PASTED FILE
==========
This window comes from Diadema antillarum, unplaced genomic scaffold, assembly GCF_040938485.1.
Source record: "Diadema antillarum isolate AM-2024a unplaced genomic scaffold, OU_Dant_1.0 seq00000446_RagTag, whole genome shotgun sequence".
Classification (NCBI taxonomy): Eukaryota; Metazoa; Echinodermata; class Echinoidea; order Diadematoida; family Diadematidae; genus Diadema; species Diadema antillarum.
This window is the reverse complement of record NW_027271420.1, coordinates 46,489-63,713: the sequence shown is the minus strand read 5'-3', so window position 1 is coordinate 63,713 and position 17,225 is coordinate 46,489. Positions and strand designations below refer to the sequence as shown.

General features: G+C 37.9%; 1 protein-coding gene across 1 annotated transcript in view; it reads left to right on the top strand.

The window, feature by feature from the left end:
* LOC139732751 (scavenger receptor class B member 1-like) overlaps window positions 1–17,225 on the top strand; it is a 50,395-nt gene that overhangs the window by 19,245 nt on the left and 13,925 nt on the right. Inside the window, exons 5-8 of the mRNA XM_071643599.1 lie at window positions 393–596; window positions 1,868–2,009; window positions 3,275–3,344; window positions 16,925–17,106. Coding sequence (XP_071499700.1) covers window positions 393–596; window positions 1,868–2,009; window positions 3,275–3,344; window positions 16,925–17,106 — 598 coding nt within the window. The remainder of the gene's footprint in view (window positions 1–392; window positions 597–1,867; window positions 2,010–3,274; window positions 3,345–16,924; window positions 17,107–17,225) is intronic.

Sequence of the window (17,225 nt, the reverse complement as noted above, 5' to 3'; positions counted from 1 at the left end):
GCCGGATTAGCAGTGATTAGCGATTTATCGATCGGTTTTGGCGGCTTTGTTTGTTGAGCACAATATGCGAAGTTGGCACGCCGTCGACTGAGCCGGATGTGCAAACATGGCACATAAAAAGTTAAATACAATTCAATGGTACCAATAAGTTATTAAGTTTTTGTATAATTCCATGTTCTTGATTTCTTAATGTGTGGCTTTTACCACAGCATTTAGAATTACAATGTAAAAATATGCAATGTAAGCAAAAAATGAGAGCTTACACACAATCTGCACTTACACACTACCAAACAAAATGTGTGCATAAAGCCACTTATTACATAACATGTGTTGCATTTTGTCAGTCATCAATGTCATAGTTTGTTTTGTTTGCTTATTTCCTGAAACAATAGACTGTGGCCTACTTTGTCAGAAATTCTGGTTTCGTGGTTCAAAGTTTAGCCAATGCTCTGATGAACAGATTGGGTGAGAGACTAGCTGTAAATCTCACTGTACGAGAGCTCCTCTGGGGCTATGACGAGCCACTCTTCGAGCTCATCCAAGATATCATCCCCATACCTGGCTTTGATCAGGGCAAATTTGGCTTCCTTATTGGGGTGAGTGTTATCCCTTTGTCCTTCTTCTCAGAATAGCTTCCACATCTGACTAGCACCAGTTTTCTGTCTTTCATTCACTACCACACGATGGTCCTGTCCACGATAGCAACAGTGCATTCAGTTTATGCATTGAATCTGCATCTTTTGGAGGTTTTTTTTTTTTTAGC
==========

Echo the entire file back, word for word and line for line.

This window comes from Diadema antillarum, unplaced genomic scaffold, assembly GCF_040938485.1.
Source record: "Diadema antillarum isolate AM-2024a unplaced genomic scaffold, OU_Dant_1.0 seq00000446_RagTag, whole genome shotgun sequence".
Classification (NCBI taxonomy): Eukaryota; Metazoa; Echinodermata; class Echinoidea; order Diadematoida; family Diadematidae; genus Diadema; species Diadema antillarum.
This window is the reverse complement of record NW_027271420.1, coordinates 46,489-63,713: the sequence shown is the minus strand read 5'-3', so window position 1 is coordinate 63,713 and position 17,225 is coordinate 46,489. Positions and strand designations below refer to the sequence as shown.

General features: G+C 37.9%; 1 protein-coding gene across 1 annotated transcript in view; it reads left to right on the top strand.

The window, feature by feature from the left end:
* LOC139732751 (scavenger receptor class B member 1-like) overlaps window positions 1–17,225 on the top strand; it is a 50,395-nt gene that overhangs the window by 19,245 nt on the left and 13,925 nt on the right. Inside the window, exons 5-8 of the mRNA XM_071643599.1 lie at window positions 393–596; window positions 1,868–2,009; window positions 3,275–3,344; window positions 16,925–17,106. Coding sequence (XP_071499700.1) covers window positions 393–596; window positions 1,868–2,009; window positions 3,275–3,344; window positions 16,925–17,106 — 598 coding nt within the window. The remainder of the gene's footprint in view (window positions 1–392; window positions 597–1,867; window positions 2,010–3,274; window positions 3,345–16,924; window positions 17,107–17,225) is intronic.

Sequence of the window (17,225 nt, the reverse complement as noted above, 5' to 3'; positions counted from 1 at the left end):
GCCGGATTAGCAGTGATTAGCGATTTATCGATCGGTTTTGGCGGCTTTGTTTGTTGAGCACAATATGCGAAGTTGGCACGCCGTCGACTGAGCCGGATGTGCAAACATGGCACATAAAAAGTTAAATACAATTCAATGGTACCAATAAGTTATTAAGTTTTTGTATAATTCCATGTTCTTGATTTCTTAATGTGTGGCTTTTACCACAGCATTTAGAATTACAATGTAAAAATATGCAATGTAAGCAAAAAATGAGAGCTTACACACAATCTGCACTTACACACTACCAAACAAAATGTGTGCATAAAGCCACTTATTACATAACATGTGTTGCATTTTGTCAGTCATCAATGTCATAGTTTGTTTTGTTTGCTTATTTCCTGAAACAATAGACTGTGGCCTACTTTGTCAGAAATTCTGGTTTCGTGGTTCAAAGTTTAGCCAATGCTCTGATGAACAGATTGGGTGAGAGACTAGCTGTAAATCTCACTGTACGAGAGCTCCTCTGGGGCTATGACGAGCCACTCTTCGAGCTCATCCAAGATATCATCCCCATACCTGGCTTTGATCAGGGCAAATTTGGCTTCCTTATTGGGGTGAGTGTTATCCCTTTGTCCTTCTTCTCAGAATAGCTTCCACATCTGACTAGCACCAGTTTTCTGTCTTTCATTCACTACCACACGATGGTCCTGTCCACGATAGCAACAGTGCATTCAGTTTATGCATTGAATCTGCATCTTTTGGAGGTTTTTTTTTTTTTAGC